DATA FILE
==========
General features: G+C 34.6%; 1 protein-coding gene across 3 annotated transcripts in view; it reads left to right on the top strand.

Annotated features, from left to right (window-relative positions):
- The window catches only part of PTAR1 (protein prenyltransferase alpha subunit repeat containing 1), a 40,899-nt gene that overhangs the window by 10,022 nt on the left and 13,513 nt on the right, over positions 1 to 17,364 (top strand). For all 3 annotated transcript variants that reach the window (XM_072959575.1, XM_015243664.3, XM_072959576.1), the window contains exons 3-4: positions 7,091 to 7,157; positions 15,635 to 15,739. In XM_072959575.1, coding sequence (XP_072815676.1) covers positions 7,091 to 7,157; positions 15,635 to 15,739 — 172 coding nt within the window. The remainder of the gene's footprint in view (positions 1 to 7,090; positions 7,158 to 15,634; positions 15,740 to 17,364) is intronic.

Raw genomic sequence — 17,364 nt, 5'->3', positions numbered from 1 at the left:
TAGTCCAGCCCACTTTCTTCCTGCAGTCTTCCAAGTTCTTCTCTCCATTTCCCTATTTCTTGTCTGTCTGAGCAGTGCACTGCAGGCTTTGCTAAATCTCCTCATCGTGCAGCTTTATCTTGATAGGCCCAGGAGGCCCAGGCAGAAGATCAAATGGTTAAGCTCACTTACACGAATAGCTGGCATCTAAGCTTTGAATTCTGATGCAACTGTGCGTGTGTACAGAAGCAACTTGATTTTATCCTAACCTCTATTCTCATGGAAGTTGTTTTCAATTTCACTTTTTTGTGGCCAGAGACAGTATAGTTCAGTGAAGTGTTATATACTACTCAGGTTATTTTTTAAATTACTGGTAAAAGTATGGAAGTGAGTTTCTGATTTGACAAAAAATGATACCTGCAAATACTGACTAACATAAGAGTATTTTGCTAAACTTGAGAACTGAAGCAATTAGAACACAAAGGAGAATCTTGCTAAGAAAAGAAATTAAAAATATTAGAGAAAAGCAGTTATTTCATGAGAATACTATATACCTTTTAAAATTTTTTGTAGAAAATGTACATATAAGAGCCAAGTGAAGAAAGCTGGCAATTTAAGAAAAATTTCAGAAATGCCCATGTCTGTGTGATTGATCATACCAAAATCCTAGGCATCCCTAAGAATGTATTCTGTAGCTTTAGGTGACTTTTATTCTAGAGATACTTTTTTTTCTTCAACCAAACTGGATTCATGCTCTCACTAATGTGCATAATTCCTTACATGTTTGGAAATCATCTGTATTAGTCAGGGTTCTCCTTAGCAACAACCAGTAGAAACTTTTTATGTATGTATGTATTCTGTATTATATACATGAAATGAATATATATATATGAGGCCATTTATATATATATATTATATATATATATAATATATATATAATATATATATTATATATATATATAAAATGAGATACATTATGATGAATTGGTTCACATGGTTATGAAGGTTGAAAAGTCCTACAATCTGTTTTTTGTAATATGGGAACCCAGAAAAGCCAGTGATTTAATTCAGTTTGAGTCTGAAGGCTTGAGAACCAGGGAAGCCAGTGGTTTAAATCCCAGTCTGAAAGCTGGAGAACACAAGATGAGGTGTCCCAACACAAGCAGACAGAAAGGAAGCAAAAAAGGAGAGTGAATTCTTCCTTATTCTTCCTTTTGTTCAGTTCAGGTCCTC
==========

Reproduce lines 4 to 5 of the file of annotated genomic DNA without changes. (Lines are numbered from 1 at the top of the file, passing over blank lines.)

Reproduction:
Raw genomic sequence — 17,364 nt, 5'->3', positions numbered from 1 at the left:
TAGTCCAGCCCACTTTCTTCCTGCAGTCTTCCAAGTTCTTCTCTCCATTTCCCTATTTCTTGTCTGTCTGAGCAGTGCACTGCAGGCTTTGCTAAATCTCCTCATCGTGCAGCTTTATCTTGATAGGCCCAGGAGGCCCAGGCAGAAGATCAAATGGTTAAGCTCACTTACACGAATAGCTGGCATCTAAGCTTTGAATTCTGATGCAACTGTGCGTGTGTACAGAAGCAACTTGATTTTATCCTAACCTCTATTCTCATGGAAGTTGTTTTCAATTTCACTTTTTTGTGGCCAGAGACAGTATAGTTCAGTGAAGTGTTATATACTACTCAGGTTATTTTTTAAATTACTGGTAAAAGTATGGAAGTGAGTTTCTGATTTGACAAAAAATGATACCTGCAAATACTGACTAACATAAGAGTATTTTGCTAAACTTGAGAACTGAAGCAATTAGAACACAAAGGAGAATCTTGCTAAGAAAAGAAATTAAAAATATTAGAGAAAAGCAGTTATTTCATGAGAATACTATATACCTTTTAAAATTTTTTGTAGAAAATGTACATATAAGAGCCAAGTGAAGAAAGCTGGCAATTTAAGAAAAATTTCAGAAATGCCCATGTCTGTGTGATTGATCATACCAAAATCCTAGGCATCCCTAAGAATGTATTCTGTAGCTTTAGGTGACTTTTATTCTAGAGATACTTTTTTTTCTTCAACCAAACTGGATTCATGCTCTCACTAATGTGCATAATTCCTTACATGTTTGGAAATCATCTGTATTAGTCAGGGTTCTCCTTAGCAACAACCAGTAGAAACTTTTTATGTATGTATGTATTCTGTATTATATACATGAAATGAATATATATATATGAGGCCATTTATATATATATATTATATATATATATAATATATATATAATATATATATTATATATATATATAAAATGAGATACATTATGATGAATTGGTTCACATGGTTATGAAGGTTGAAAAGTCCTACAATCTGTTTTTTGTAATATGGGAACCCAGAAAAGCCAGTGATTTAATTCAGTTTGAGTCTGAAGGCTTGAGAACCAGGGAAGCCAGTGGTTTAAATCCCAGTCTGAAAGCTGGAGAACACAAGATGAGGTGTCCCAACACAAGCAGACAGAAAGGAAGCAAAAAAGGAGAGTGAATTCTTCCTTATTCTTCCTTTTGTTCAGTTCAGGTCCTC